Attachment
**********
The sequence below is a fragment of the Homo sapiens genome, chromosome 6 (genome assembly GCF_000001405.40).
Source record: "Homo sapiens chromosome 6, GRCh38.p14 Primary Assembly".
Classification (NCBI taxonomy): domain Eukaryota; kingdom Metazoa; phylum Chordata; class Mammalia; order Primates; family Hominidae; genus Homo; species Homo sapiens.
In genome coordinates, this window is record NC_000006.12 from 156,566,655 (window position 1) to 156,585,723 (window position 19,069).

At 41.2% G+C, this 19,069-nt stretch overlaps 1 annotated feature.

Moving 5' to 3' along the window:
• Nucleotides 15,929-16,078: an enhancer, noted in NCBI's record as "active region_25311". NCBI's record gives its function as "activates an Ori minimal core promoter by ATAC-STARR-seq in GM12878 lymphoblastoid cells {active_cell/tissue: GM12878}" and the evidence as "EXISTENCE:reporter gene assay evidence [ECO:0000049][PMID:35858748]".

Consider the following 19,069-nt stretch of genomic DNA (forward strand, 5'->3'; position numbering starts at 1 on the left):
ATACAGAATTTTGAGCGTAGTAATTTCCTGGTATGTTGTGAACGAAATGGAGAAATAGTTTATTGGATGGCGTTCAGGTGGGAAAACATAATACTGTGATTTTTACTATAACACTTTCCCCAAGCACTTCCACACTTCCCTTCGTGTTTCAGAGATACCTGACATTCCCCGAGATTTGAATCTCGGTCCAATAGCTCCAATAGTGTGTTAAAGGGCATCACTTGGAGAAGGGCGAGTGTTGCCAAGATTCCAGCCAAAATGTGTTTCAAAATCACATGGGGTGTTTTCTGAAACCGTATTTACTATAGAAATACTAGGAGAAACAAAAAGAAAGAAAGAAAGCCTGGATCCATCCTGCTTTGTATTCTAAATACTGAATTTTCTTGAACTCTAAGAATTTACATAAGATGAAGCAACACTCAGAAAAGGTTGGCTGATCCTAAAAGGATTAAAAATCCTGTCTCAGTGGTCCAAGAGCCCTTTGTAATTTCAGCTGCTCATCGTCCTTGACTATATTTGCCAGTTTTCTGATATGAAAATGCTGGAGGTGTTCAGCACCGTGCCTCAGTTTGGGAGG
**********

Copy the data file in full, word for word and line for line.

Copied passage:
The sequence below is a fragment of the Homo sapiens genome, chromosome 6 (genome assembly GCF_000001405.40).
Source record: "Homo sapiens chromosome 6, GRCh38.p14 Primary Assembly".
Classification (NCBI taxonomy): domain Eukaryota; kingdom Metazoa; phylum Chordata; class Mammalia; order Primates; family Hominidae; genus Homo; species Homo sapiens.
In genome coordinates, this window is record NC_000006.12 from 156,566,655 (window position 1) to 156,585,723 (window position 19,069).

At 41.2% G+C, this 19,069-nt stretch overlaps 1 annotated feature.

Moving 5' to 3' along the window:
• Nucleotides 15,929-16,078: an enhancer, noted in NCBI's record as "active region_25311". NCBI's record gives its function as "activates an Ori minimal core promoter by ATAC-STARR-seq in GM12878 lymphoblastoid cells {active_cell/tissue: GM12878}" and the evidence as "EXISTENCE:reporter gene assay evidence [ECO:0000049][PMID:35858748]".

Consider the following 19,069-nt stretch of genomic DNA (forward strand, 5'->3'; position numbering starts at 1 on the left):
ATACAGAATTTTGAGCGTAGTAATTTCCTGGTATGTTGTGAACGAAATGGAGAAATAGTTTATTGGATGGCGTTCAGGTGGGAAAACATAATACTGTGATTTTTACTATAACACTTTCCCCAAGCACTTCCACACTTCCCTTCGTGTTTCAGAGATACCTGACATTCCCCGAGATTTGAATCTCGGTCCAATAGCTCCAATAGTGTGTTAAAGGGCATCACTTGGAGAAGGGCGAGTGTTGCCAAGATTCCAGCCAAAATGTGTTTCAAAATCACATGGGGTGTTTTCTGAAACCGTATTTACTATAGAAATACTAGGAGAAACAAAAAGAAAGAAAGAAAGCCTGGATCCATCCTGCTTTGTATTCTAAATACTGAATTTTCTTGAACTCTAAGAATTTACATAAGATGAAGCAACACTCAGAAAAGGTTGGCTGATCCTAAAAGGATTAAAAATCCTGTCTCAGTGGTCCAAGAGCCCTTTGTAATTTCAGCTGCTCATCGTCCTTGACTATATTTGCCAGTTTTCTGATATGAAAATGCTGGAGGTGTTCAGCACCGTGCCTCAGTTTGGGAGG